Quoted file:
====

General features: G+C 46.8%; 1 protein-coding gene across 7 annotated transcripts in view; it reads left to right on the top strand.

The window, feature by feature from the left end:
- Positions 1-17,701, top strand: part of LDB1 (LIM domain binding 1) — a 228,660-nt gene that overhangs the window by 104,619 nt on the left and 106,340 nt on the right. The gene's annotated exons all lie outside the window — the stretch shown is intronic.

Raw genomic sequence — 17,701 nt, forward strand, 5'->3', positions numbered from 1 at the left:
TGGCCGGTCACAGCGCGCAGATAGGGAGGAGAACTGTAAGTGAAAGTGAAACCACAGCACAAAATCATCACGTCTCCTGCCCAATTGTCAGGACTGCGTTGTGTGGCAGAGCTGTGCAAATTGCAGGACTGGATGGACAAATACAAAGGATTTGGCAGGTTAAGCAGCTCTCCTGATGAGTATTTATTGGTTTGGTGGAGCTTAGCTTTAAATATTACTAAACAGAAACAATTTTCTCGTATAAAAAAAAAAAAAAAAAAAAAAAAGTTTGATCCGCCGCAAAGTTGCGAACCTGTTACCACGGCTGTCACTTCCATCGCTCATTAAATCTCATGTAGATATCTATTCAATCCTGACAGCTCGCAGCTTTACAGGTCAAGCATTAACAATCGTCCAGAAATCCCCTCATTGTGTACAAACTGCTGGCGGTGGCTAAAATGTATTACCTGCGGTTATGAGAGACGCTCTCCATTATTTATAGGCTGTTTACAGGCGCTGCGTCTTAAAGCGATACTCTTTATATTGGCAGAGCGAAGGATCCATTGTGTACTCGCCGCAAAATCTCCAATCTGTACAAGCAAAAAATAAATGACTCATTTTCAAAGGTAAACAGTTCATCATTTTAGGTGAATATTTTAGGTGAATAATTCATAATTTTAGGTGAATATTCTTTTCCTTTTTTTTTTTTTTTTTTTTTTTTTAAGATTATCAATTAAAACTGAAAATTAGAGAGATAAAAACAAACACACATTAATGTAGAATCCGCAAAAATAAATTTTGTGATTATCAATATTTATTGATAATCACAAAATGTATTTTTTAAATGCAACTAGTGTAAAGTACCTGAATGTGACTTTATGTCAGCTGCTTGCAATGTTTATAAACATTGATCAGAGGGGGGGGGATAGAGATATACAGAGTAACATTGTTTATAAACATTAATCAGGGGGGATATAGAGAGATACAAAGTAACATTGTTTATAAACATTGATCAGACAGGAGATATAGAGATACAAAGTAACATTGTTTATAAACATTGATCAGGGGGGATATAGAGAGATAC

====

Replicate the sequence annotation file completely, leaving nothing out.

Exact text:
General features: G+C 46.8%; 1 protein-coding gene across 7 annotated transcripts in view; it reads left to right on the top strand.

The window, feature by feature from the left end:
- Positions 1-17,701, top strand: part of LDB1 (LIM domain binding 1) — a 228,660-nt gene that overhangs the window by 104,619 nt on the left and 106,340 nt on the right. The gene's annotated exons all lie outside the window — the stretch shown is intronic.

Raw genomic sequence — 17,701 nt, forward strand, 5'->3', positions numbered from 1 at the left:
TGGCCGGTCACAGCGCGCAGATAGGGAGGAGAACTGTAAGTGAAAGTGAAACCACAGCACAAAATCATCACGTCTCCTGCCCAATTGTCAGGACTGCGTTGTGTGGCAGAGCTGTGCAAATTGCAGGACTGGATGGACAAATACAAAGGATTTGGCAGGTTAAGCAGCTCTCCTGATGAGTATTTATTGGTTTGGTGGAGCTTAGCTTTAAATATTACTAAACAGAAACAATTTTCTCGTATAAAAAAAAAAAAAAAAAAAAAAAAGTTTGATCCGCCGCAAAGTTGCGAACCTGTTACCACGGCTGTCACTTCCATCGCTCATTAAATCTCATGTAGATATCTATTCAATCCTGACAGCTCGCAGCTTTACAGGTCAAGCATTAACAATCGTCCAGAAATCCCCTCATTGTGTACAAACTGCTGGCGGTGGCTAAAATGTATTACCTGCGGTTATGAGAGACGCTCTCCATTATTTATAGGCTGTTTACAGGCGCTGCGTCTTAAAGCGATACTCTTTATATTGGCAGAGCGAAGGATCCATTGTGTACTCGCCGCAAAATCTCCAATCTGTACAAGCAAAAAATAAATGACTCATTTTCAAAGGTAAACAGTTCATCATTTTAGGTGAATATTTTAGGTGAATAATTCATAATTTTAGGTGAATATTCTTTTCCTTTTTTTTTTTTTTTTTTTTTTTTTAAGATTATCAATTAAAACTGAAAATTAGAGAGATAAAAACAAACACACATTAATGTAGAATCCGCAAAAATAAATTTTGTGATTATCAATATTTATTGATAATCACAAAATGTATTTTTTAAATGCAACTAGTGTAAAGTACCTGAATGTGACTTTATGTCAGCTGCTTGCAATGTTTATAAACATTGATCAGAGGGGGGGGGATAGAGATATACAGAGTAACATTGTTTATAAACATTAATCAGGGGGGATATAGAGAGATACAAAGTAACATTGTTTATAAACATTGATCAGACAGGAGATATAGAGATACAAAGTAACATTGTTTATAAACATTGATCAGGGGGGATATAGAGAGATAC